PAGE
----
Federal law requires that schools do not reduce support for special education. School can reduce support, but if and when they do they face penalties. The Federal Government has never lived up to its obligation to pay for 40% of the costs of special education. This results in the view by some school officials that special education is an unfunded mandate.
Here’s a hint: education is an unfunded mandate. Education for all is required by law and not paid by the federal government.
Why write about this now? Because of a guest column to a small newspaper in Southern Illinois: Mark Lounsberry: Special-education costs can’t continue.
Mr. Lounsberry is a former president of their board of education. He decrys the costs of special education. In discussing laws which require localities to educate their students, he notes:
The most draining of these are the special-education statutes, both federal and state.
They require costly individualized educational plans for the mentally, physically and learning-disabled. Failure to comply invites lawsuits and withdrawal of funding.
Yes, if they don’t educate special needs children they lose funding. If they don’t educate non special education students they will face lawsuits and loss of funding as well.
Mr. Lounsberry feels that behavior disorders are sapping the budget:
These days behavior disorders are included as a part of special-education programs. Most of these problems are a direct result of our crumbling family structure and have swelled the enrollment of special education.
Yes. Bad family structure leads to special education. Bruno Bettleheim is invoked too often in online discussions, in my opinion. But this time we are seeing shades of Bettleheim.
He also notes:
When our budget is reduced and the state does not meet its financial responsibility to our district, we still are required to meet 100 percent of the financial needs of our special-education students.
Small correction (OK, not small): they are required to meet the educational needs of their special education students, not their financial needs.
And, now for the value judgement:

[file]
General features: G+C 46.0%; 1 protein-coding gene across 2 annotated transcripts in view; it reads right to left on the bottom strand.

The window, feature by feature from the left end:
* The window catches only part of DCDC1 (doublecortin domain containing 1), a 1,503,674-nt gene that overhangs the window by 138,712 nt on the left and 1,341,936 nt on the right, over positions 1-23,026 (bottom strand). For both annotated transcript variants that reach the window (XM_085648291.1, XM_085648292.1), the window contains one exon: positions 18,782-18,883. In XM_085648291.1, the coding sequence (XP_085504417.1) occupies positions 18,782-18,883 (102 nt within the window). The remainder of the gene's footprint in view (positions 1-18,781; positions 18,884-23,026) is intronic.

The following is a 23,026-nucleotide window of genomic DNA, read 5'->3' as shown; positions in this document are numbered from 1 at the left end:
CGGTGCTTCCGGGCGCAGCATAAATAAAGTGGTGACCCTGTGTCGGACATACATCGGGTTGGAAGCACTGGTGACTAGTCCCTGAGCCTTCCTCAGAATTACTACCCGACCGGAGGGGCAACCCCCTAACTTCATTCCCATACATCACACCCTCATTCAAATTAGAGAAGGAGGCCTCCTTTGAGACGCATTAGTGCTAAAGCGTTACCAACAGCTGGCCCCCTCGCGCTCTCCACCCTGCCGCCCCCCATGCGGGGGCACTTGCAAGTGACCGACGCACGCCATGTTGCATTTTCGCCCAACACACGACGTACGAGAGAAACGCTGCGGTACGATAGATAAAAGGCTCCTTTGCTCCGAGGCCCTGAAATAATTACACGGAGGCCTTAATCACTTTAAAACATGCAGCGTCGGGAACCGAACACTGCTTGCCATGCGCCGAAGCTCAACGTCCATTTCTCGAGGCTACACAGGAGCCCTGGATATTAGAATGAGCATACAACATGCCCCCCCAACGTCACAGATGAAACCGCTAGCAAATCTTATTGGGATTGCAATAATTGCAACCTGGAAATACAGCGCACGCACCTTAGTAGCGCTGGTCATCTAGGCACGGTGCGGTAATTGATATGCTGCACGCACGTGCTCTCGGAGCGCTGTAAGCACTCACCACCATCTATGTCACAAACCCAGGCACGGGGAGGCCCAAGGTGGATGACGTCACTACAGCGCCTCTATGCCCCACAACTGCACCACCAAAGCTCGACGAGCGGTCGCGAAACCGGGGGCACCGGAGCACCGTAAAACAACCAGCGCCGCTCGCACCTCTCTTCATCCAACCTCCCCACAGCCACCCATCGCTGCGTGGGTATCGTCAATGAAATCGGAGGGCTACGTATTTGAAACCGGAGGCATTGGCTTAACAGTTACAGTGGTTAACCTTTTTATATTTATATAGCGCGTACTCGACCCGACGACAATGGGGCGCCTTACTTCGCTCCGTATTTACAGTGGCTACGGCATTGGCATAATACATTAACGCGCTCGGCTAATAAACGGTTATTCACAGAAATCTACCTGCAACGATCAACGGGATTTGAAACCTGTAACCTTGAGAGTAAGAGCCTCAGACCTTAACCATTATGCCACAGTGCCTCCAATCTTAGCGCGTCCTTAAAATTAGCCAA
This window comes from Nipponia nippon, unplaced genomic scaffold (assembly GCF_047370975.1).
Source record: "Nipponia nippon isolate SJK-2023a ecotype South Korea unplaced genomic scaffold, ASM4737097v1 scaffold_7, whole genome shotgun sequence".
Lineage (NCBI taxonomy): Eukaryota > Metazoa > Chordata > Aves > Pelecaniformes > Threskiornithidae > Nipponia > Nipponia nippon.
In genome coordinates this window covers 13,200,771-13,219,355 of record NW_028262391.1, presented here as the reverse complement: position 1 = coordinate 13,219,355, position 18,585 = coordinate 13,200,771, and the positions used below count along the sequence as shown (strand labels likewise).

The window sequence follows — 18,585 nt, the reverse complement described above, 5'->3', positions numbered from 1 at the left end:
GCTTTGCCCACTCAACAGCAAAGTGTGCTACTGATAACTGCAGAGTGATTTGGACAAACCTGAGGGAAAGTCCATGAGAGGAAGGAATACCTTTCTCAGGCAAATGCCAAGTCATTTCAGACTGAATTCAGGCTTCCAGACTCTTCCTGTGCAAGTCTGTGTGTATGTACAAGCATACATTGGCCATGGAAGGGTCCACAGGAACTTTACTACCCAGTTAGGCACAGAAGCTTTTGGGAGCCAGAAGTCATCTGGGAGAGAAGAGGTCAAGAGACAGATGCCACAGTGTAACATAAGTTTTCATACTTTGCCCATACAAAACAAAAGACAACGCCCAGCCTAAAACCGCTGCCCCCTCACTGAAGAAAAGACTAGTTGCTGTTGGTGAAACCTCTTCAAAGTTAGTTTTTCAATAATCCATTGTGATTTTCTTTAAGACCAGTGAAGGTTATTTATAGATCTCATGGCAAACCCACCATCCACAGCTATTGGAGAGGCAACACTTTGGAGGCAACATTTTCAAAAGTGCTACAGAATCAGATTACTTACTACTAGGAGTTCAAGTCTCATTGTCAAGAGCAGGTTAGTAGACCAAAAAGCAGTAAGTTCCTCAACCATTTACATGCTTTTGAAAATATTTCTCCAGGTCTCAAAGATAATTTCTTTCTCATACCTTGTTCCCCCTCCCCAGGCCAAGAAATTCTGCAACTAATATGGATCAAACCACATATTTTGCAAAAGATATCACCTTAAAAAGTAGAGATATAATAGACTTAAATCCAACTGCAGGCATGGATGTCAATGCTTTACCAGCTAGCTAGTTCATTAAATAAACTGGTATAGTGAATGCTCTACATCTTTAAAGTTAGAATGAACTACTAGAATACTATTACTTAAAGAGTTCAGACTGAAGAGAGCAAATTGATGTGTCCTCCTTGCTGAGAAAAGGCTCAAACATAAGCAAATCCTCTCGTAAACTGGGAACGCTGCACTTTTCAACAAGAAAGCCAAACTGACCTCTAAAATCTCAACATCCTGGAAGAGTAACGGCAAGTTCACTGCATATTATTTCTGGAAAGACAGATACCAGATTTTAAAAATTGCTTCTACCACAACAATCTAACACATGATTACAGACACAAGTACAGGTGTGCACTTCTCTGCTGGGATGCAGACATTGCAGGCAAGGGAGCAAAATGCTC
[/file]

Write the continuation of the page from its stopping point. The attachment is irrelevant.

For those not protected by mandate, including our best and brightest, who presumably will be our community leaders and problem solvers, the resources are disproportionately reduced.
Yes. Those who are not in special education are the “best”.
I can’t wait for one of them to grow up and take over the leadership position Mr. Lounsberry appears to leave vacant with his presence.
In case you think I’m stretching the value judgement statement above:
Our education tax dollars would be easier to manage if not burdened with expenses that are more suited for social welfare.
How did someone so ignorant about education become the president of the school board? Seriously?
OK, disabled children are a “burden” to him and do not deserve to be educated. Instead they are a social welfare situation. (why do I doubt he would be willing to pay tax money for the social welfare of the disabled?)
He concludes with:
Education budgets are voted down and local school boards are told to spend dollars more wisely while they have little control over how they must spend their money.
Spending money to educate children is spending it wisely, Mr. Lounsberry. Spending money to educate “the best” as well as the disabled.
This sort of ignorance is precisely why we had no education for the disabled for most of our history. It is only in my lifetime that we as a people recognized our responsibility. Without federal laws protecting special education funding, the Mr. Lounsberrys of the world would eject those with special needs to the (non existent) social welfare system.
By Matt Carey